I finally did it. Based on the fact that everyone reading this has either had it done already or will experience the joy of doing it sometime in the future, I think it’s okay to talk about it. Katie Couric will be very, very happy with me. Yep. . . . I had my first colonoscopy this morning. Merry Christmas to me!
For those not familiar with the process that I went through over the weekend, let me tell you about it. The weekend was spent preparing for my trip to the Gastroenterologist, a trip which began at 6:15am this morning. Normally when you use the word “prepare” before the word “trip” it’s a time filled with excitement. Hmmmm. This was a little bit different. Here’s how it works. You must stay at home. Traveling is risky. Why? Because your preparation involves three things. 1) Eating nothing for a long, long time. 2) Drinking lots of everything named “water” (with a variety of special additives that all include the three letters L, A, and X somewhere in their name) for a long, long time. And 3). . . . You must stay at home. . . . because. . . . traveling is risky. Of course, taking these three preparatory steps lead to a level of excitment that keeps you awake for the entire night before the procedure. However, it’s not the excitement of anticipation, like, let’s say on the night before Christmas or before going to DisneyWorld as a kids for the very first time. Rather, it’s the opposite of another type of “. . .ipation” that keeps you moving all night. . . . moving from the bedroom to another room that starts with the letter “B.” This movement from room to room takes place because of another type of constant movement.
I’ll spare you the details of what happens when you arrive at the Doctor’s office at 6:45am. Suffice it to say that the procedure itself. . . . from the time you arrive until the time you leave. . . . is somewhat humiliating. I looked up the word “colonoscopy” in the dictionary. Webster’s got it all wrong. In my humble and now experienced opinion, the prefix “colon” is from the same Latin root word meaning “complete.” “Oscopy” is the Latin word for “loss of dignity.” Put them together and what do you got? It seems strange that we pay (thousands of dollars I might add) for this to be done to us. It’s even stranger that insurance companies finance such humiliation. And, while most medical instruments have names that don’t reveal where they are placed (stethoscope, laparoscope, duodenoscope, etc.), the instrument these folks use is named in a way that leaves absolutely nothing to the imagination. . . the ENDOscope! I have no idea what my stetho is. I have no idea where my laparo is. Where is the world is my duodeno??? But then there’s the endo.
Let me get serious for a minute. I try to process all of life theologically because, after all, all of life is so flawed that the rocks, trees, hills, and yes. . . even one’s colon. . . cry out for redemption. When I got to the Doctor’s office this morning I happened to show Lisa the reading that I had brought with some other items in a little white plastic bag. On Friday night I had picked up a brand new copy of Cornelius Plantinga’s Not the Way It’s Supposed to Be: A Breviary of Sin. Ironically, the book’s title echoes a thought I was having during every waking moment of the preparation and procedure. Sure, I found that to be some humorous irony. But it’s actually quite true. In the book’s Intro Plantinga writes: “The whole range of human miseries, from restlessness and estrangement through shame and guilt to the agonies of daytime television – all of them tell us that things in human life are not as they ought to be.” Plantinga goes on to remind us that the shalom of God’s good creation has been vandalized by sin. Shalom is the way things ought to be. . . . universal flourishing, wholeness, and delight. Shalom is a colon without cancer, blockages, polyps, etc. It is a colon experiencing the joy and wonder of “colonhood” in God’s perfect created order. It is a colon without need of a colonoscopy. . . . ever!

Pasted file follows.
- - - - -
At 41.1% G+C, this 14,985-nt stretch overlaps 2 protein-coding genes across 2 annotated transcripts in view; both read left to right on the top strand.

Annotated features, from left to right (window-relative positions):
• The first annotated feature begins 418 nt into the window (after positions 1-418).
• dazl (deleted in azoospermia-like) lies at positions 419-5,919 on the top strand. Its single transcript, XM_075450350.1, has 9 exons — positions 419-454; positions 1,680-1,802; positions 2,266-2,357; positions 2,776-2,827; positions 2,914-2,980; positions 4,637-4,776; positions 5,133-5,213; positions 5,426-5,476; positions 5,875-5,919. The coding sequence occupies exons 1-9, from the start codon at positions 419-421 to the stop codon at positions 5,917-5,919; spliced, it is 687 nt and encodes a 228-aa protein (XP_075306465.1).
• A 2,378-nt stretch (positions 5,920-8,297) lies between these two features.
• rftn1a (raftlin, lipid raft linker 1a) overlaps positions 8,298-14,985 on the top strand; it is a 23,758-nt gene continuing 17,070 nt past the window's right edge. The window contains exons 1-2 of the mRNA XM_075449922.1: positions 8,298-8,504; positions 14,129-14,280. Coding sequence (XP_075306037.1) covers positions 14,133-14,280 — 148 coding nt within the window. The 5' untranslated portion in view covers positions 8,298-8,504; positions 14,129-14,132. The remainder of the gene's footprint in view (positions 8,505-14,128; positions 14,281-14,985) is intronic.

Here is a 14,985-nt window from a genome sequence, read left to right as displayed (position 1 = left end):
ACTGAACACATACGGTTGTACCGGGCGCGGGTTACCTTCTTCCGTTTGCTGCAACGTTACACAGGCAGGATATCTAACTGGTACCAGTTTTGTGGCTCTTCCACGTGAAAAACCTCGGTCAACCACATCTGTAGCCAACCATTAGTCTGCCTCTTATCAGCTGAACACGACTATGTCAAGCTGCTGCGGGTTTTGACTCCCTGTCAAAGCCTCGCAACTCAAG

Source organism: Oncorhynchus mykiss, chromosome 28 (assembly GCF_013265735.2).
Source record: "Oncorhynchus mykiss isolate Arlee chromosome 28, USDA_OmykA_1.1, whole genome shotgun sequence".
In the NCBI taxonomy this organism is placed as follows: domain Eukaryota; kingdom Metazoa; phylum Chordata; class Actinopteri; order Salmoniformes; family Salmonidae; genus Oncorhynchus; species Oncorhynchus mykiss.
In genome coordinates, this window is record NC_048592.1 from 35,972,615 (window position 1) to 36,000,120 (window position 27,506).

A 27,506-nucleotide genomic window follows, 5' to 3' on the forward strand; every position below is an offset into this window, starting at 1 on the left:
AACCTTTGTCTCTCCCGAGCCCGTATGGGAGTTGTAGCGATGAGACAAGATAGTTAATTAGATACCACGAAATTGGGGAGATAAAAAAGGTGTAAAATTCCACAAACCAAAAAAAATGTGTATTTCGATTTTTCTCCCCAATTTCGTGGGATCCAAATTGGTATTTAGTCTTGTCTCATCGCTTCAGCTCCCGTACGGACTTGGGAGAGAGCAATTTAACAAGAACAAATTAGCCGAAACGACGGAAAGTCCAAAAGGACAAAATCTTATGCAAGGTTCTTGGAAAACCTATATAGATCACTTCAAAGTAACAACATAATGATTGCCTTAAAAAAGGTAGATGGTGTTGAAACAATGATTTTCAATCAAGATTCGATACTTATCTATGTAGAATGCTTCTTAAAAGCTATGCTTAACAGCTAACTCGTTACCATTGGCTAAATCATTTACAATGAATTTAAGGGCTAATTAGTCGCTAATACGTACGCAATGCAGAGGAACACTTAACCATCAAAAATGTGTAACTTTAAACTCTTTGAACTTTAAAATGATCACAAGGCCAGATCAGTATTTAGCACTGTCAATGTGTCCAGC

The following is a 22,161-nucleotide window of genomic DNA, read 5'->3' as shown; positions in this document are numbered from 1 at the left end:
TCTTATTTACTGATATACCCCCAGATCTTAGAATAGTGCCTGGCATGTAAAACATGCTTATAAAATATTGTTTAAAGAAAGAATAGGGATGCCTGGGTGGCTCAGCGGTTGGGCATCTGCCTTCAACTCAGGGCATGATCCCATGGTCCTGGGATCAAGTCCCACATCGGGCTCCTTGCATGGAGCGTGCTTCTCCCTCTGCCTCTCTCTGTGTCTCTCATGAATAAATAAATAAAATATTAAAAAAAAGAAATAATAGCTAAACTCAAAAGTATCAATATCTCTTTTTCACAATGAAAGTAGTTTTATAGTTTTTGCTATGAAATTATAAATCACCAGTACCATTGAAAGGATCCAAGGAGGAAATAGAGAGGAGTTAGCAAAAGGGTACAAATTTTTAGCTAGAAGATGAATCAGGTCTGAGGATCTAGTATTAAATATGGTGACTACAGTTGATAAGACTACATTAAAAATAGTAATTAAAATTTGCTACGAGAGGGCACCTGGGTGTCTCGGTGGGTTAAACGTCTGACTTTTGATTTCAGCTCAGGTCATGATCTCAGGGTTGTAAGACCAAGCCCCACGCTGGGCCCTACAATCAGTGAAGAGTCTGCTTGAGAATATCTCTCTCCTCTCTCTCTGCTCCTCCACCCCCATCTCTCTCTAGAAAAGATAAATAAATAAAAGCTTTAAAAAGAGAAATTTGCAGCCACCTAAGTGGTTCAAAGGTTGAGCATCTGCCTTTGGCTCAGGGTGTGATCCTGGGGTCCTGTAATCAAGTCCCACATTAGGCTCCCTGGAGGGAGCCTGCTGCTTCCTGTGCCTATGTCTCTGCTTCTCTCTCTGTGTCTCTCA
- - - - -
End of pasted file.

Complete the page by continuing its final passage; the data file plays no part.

While my morning was spent in a way that it was not supposed to be, I look forward to a world where my colon’s health will be perfected along with everything else in our sin-soaked creation that groans. In a very real way, what I experienced this morning is a wonderful reminder of why we should go out of our way to celebrate the coming of the Redeemer who not only gives us the hope of new life, but will eventually usher in a Kingdom so complete in its perfection that all colons will be unquestionably fine and fully without need of photographic investigation. Yes, things will be the way they are supposed to be.
Until then, I thank God for the Doctors, nurses, technicians, and other people in that room who do what they do. Before we got things going this morning I looked over my shoulder to one of the nurses who was standing strategically behind me and asked her, “What ever possessed you to take this up as a vocation?” She told me that she liked the hours and the routine. Okay. Whether she knew it or not, there’s more to what she does than that. Along with the rest of the crew, there was something happening at a deeper spiritual level. The head of the practice is a fellow believer. I know him, although he wasn’t in the room today. I know that for him his work is about bringing honor and glory to God by bringing the Kingdom order of God in some little way to be realized on this fallen sphere in people’s physical insides. That’s really what happened to me in there. Because what shouldn’t be is, an entire medical practice exists to prevent what shouldn’t be and provide for what should.
Could it be that Christmas is also about. . . . colons????